Two pilots are dead and seven passengers are injured after a chartered float plane crashed into a Yellowknife hill just metres from its dock.
The mid-sized Twin Otter plane went down around 1:15 p.m. Thursday afternoon amid high winds and after it appeared to lose power over the Northwest Territories capital.
“We are deeply saddened to confirm that our two pilots did not survive,” a spokeswoman for a sister company of the airline, Arctic Sunwest, confirmed in a statement Friday morning. “Our immediate focus is on the passengers, their family and the family of our crew members. Our thoughts and deepest condolences go out to them.”
RCMP said they had no updates Friday morning as Transportation Safety Board officials arrived to begin their investigation. The identities of the two dead have been confirmed by the territory’s coroner. Both Trevor Jonasson, 36, and Nicole Stacey, 26, were pronounced dead at the scene.
The plane’s pilot was able to crash-land the plane on a road, hitting only a car while avoiding seriously damaging buildings on either side.
“Unbelievable, really, to go over a bed and breakfast and land on a road before hitting an office building,” Mayor Gordon Van Tighem said. “And it's not a wide road.”
Witnesses say the plane, en route to Yellowknife from a remote community, aborted a landing and was unstable as it circled back. The company confirmed the plane was headed to its float plane base on Great Slave Lake, which is next to the crash site.
“For some reason, the pilot decided not to land. So he brought the plane up again and somehow it got out of control. It narrowly missed our building,” said John Doody, owner of Bayside Bed and Breakfast, which sits next to the crash site. The plane then grazed a nearby building before flipping around and coming to a rest, he said.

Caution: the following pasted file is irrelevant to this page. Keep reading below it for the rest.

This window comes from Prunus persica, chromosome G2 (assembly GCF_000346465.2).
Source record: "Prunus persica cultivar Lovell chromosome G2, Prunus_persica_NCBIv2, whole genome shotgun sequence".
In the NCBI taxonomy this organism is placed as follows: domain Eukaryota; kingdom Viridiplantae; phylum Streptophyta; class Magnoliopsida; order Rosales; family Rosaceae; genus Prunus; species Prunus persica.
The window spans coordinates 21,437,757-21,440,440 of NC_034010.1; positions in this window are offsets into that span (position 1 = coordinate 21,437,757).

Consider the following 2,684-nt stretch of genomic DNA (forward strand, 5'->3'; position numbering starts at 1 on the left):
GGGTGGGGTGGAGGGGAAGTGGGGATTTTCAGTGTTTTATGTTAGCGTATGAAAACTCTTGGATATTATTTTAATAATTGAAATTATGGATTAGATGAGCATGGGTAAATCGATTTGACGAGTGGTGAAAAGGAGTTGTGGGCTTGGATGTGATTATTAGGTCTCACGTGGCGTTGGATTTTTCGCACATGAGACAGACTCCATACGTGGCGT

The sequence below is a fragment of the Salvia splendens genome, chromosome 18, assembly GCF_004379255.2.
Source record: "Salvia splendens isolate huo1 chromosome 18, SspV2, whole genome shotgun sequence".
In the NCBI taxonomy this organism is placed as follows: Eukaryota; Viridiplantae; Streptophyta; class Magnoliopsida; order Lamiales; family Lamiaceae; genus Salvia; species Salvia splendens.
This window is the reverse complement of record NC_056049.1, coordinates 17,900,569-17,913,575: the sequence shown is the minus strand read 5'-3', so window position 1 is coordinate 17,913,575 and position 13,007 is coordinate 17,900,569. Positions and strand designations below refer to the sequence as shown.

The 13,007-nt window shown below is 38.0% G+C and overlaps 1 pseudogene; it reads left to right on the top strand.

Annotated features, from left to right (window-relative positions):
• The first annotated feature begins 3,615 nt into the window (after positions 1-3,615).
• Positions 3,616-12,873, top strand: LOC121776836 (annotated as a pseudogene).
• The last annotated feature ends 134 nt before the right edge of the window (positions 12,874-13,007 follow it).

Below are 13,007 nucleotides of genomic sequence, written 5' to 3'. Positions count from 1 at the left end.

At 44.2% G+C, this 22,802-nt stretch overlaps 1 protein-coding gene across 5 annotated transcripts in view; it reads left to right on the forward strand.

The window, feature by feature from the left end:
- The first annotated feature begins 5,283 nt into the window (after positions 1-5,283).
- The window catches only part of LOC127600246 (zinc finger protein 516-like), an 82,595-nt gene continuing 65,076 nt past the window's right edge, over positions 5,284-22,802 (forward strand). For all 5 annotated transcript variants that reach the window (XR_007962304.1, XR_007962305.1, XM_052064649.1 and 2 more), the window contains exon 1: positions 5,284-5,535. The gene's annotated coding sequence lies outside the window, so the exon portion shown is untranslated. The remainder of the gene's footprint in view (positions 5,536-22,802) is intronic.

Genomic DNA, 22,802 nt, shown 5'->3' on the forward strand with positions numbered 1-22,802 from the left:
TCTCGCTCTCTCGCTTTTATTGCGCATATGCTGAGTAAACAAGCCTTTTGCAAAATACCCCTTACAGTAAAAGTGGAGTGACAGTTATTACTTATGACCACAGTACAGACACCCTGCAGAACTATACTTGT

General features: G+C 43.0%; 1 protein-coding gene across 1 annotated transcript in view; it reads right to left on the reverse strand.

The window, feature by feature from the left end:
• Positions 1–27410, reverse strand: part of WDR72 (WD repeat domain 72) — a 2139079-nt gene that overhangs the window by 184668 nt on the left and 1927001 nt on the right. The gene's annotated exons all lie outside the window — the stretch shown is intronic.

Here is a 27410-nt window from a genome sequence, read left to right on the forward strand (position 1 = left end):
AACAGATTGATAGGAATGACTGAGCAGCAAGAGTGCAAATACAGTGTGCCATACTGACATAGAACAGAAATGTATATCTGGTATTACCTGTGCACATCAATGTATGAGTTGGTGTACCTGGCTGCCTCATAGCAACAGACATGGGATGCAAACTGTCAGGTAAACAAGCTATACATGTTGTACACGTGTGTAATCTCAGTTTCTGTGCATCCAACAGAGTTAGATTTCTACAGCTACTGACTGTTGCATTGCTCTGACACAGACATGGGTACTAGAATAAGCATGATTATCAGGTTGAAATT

“There was a huge crash, as you would think. A huge kaboom. It was like an earthquake.”
The crash site was a stone's throw from where the plane would have tied up on Great Slave Lake, and near a popular local monument to bush pilots.
The plane was heavily damaged, particularly its cockpit. All of the nine injured were on board the plane.
“I saw them pulling the pilot out of it. The front of the airplane – it does not exist,” another witness, a local mechanic, told the CBC. “I can’t help but to be emotional. This is horrible.”
Seven other people on board suffered a range of injuries and were in hospital, health authority spokesman Damien Healy said.
Twin Otters are versatile planes used commonly in the North, and the one that crashed sat 19 people.
It's the second crash to shake the community recently. In late August, a plane that left Yellowknife crashed in Nunavut, killing 12 people.
“These planes are coming and going dozens of times a day,” the mayor said, adding many citizens of his tightly knit city will personally know the victims of the crash. “It's very infrequent that anything untoward happens.”
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